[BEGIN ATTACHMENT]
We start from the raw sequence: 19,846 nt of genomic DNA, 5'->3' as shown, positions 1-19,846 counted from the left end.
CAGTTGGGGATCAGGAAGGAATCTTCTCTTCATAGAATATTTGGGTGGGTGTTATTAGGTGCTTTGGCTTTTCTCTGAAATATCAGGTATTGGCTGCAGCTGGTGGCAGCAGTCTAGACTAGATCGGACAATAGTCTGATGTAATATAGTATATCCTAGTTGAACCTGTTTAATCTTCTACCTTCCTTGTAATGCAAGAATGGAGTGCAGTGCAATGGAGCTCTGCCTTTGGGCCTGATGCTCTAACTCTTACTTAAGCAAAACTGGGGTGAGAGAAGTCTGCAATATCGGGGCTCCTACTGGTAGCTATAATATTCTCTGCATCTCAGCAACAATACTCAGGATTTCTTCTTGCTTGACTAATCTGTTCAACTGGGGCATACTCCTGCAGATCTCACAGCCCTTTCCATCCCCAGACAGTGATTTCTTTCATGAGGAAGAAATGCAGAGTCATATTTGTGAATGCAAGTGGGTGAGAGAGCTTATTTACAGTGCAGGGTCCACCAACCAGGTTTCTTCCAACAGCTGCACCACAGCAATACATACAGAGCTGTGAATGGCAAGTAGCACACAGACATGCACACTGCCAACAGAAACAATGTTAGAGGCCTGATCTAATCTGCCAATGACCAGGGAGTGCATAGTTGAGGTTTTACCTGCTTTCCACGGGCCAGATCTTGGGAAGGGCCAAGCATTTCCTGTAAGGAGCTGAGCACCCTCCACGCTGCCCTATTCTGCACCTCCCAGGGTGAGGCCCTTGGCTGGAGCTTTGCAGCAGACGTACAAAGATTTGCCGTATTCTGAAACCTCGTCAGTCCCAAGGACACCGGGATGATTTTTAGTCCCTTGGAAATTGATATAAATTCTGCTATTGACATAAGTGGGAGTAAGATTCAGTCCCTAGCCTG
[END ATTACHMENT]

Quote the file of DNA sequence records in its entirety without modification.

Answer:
We start from the raw sequence: 19,846 nt of genomic DNA, 5'->3' as shown, positions 1-19,846 counted from the left end.
CAGTTGGGGATCAGGAAGGAATCTTCTCTTCATAGAATATTTGGGTGGGTGTTATTAGGTGCTTTGGCTTTTCTCTGAAATATCAGGTATTGGCTGCAGCTGGTGGCAGCAGTCTAGACTAGATCGGACAATAGTCTGATGTAATATAGTATATCCTAGTTGAACCTGTTTAATCTTCTACCTTCCTTGTAATGCAAGAATGGAGTGCAGTGCAATGGAGCTCTGCCTTTGGGCCTGATGCTCTAACTCTTACTTAAGCAAAACTGGGGTGAGAGAAGTCTGCAATATCGGGGCTCCTACTGGTAGCTATAATATTCTCTGCATCTCAGCAACAATACTCAGGATTTCTTCTTGCTTGACTAATCTGTTCAACTGGGGCATACTCCTGCAGATCTCACAGCCCTTTCCATCCCCAGACAGTGATTTCTTTCATGAGGAAGAAATGCAGAGTCATATTTGTGAATGCAAGTGGGTGAGAGAGCTTATTTACAGTGCAGGGTCCACCAACCAGGTTTCTTCCAACAGCTGCACCACAGCAATACATACAGAGCTGTGAATGGCAAGTAGCACACAGACATGCACACTGCCAACAGAAACAATGTTAGAGGCCTGATCTAATCTGCCAATGACCAGGGAGTGCATAGTTGAGGTTTTACCTGCTTTCCACGGGCCAGATCTTGGGAAGGGCCAAGCATTTCCTGTAAGGAGCTGAGCACCCTCCACGCTGCCCTATTCTGCACCTCCCAGGGTGAGGCCCTTGGCTGGAGCTTTGCAGCAGACGTACAAAGATTTGCCGTATTCTGAAACCTCGTCAGTCCCAAGGACACCGGGATGATTTTTAGTCCCTTGGAAATTGATATAAATTCTGCTATTGACATAAGTGGGAGTAAGATTCAGTCCCTAGCCTG